Bhutto, Sharif put rivalry aside to demand free vote
SAEED SHAH: Globe and Mail; December 4, 2007
ISLAMABAD — Pakistan's political opposition came together yesterday to demand a free election, threatening Pervez Musharraf's new presidency with a boycott or street protests.
The country's two major opposition figures, Benazir Bhutto and Nawaz Sharif, bitter rivals by nature, formed a joint platform, with other opposition leaders, to put forward a "charter of demands," steps that they believe must be taken to have fair vote.
The move will intensify the pressure on Mr. Musharraf's administration, as he badly needs at least one of the two big opposition politicians to take part in the poll to give it legitimacy. An opposition-wide boycott would be likely to plunge Pakistan into a fresh bout of instability.
"These elections will be massively rigged because Mr. Musharraf's survival lies in rigging it," said Mr. Sharif, leader of the Pakistan Muslim League-N. "We don't want to boycott the election but we are being forced to."
Earlier yesterday, the election commission declared that Mr. Sharif was ineligible to run because of his past legal convictions, a development that would be likely to further harden his stand against his party's participation. He is considering appealing the decision. However, Ms. Bhutto is inclined to run, making it difficult for Mr. Sharif's party to stay out, with or without him.
U.S. Ambassador Anne Patterson met Mr. Sharif separately yesterday, in an apparent attempt to convince him that his party should take part in the election, scheduled for Jan. 8. Washington is concerned that its key ally Pakistan restore democracy, which it believes will bolster the country's role in the war on terrorism.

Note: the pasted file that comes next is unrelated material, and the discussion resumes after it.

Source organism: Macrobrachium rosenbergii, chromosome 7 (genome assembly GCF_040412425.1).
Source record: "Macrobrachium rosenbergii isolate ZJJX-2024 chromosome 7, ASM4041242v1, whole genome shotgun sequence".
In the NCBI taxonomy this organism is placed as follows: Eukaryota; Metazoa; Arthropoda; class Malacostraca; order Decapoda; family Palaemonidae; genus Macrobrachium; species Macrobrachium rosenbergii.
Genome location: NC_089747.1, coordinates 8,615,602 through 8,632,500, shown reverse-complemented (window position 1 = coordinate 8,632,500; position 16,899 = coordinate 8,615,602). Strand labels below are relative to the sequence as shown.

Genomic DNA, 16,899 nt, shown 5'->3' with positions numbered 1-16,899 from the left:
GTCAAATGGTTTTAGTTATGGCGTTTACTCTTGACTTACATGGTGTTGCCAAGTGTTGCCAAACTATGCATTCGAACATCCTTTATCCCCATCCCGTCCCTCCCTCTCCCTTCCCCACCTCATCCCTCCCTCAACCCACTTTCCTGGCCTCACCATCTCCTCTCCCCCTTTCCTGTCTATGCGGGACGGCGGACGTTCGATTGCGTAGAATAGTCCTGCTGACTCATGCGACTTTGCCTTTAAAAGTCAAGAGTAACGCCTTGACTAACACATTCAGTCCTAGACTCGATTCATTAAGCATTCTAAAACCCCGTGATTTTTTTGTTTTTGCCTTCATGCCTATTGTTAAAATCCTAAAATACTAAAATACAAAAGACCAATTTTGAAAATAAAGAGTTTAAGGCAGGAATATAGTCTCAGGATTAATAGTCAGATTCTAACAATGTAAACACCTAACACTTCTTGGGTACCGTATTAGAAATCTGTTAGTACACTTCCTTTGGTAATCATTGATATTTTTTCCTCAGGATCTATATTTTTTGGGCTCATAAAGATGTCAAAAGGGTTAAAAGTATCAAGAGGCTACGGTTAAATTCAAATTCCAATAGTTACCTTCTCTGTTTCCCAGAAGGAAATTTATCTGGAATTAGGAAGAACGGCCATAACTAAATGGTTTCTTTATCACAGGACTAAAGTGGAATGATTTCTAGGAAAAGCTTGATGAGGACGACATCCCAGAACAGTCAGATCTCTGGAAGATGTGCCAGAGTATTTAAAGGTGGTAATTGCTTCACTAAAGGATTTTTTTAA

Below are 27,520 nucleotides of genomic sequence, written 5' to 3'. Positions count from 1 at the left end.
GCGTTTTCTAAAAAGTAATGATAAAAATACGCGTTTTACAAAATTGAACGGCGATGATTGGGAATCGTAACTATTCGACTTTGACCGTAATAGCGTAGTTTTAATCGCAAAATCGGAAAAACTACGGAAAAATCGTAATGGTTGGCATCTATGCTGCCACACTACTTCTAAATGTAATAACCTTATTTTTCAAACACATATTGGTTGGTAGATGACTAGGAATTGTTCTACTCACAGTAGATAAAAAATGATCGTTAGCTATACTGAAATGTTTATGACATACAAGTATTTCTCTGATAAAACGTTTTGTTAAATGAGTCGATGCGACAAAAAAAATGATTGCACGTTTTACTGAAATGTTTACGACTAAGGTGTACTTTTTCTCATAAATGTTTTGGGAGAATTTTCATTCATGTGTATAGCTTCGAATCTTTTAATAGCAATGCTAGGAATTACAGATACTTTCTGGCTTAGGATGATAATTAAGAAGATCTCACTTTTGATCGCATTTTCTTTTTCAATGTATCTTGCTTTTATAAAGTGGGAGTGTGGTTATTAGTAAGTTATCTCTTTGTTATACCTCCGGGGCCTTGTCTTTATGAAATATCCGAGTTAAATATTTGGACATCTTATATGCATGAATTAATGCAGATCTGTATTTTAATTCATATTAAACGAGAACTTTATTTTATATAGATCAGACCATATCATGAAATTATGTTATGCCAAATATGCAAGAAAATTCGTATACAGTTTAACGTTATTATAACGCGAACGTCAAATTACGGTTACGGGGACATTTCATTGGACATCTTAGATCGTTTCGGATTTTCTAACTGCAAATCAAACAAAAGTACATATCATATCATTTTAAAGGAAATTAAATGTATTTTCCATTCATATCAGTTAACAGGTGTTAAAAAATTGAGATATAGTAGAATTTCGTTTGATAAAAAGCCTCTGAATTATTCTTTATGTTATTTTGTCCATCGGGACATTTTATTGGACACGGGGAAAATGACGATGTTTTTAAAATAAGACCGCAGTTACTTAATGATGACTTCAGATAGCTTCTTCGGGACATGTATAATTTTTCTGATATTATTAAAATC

In a joint press conference, Mr. Sharif and Ms. Bhutto, sitting side by side, called for an independent election commission, suspension of local pro-Musharraf officials and the end of an alleged government plan to give itself votes through the use of "ghost" polling stations, a tactic that Ms. Bhutto called "robbery of the election."
"If the charter of demands are not met, all options are open," said Ms. Bhutto, head of the Pakistan People's Party. "We reserve the right to boycott."
She said that there is "no chance" of a fair election under current conditions. The opposition would launch a protest movement once election rigging has taken place, she said.
"This is a good day for democracy in Pakistan," said Hassan Abbas, research fellow at Harvard University's Belfer Center. "Only by coming together do they [Ms. Bhutto and Mr. Sharif] have a chance of having a majority to form the next government."
"I hope that they have learned their lessons. What they did in the 1990s was counterproductive. Musharraf is a product of their failure to deliver."
Mr. Sharif and Ms. Bhutto were each prime minister twice between 1988 and 1999, when Mr. Sharif was deposed in a coup by Mr. Musharraf, who was army chief until last week. The two competitors came together in opposition in May of 2006, signing a "charter for democracy," but that disintegrated after it was revealed that Ms. Bhutto had been in secret negotiations with Mr. Musharraf over a power-sharing deal. So yesterday's rapprochement is significant but precarious.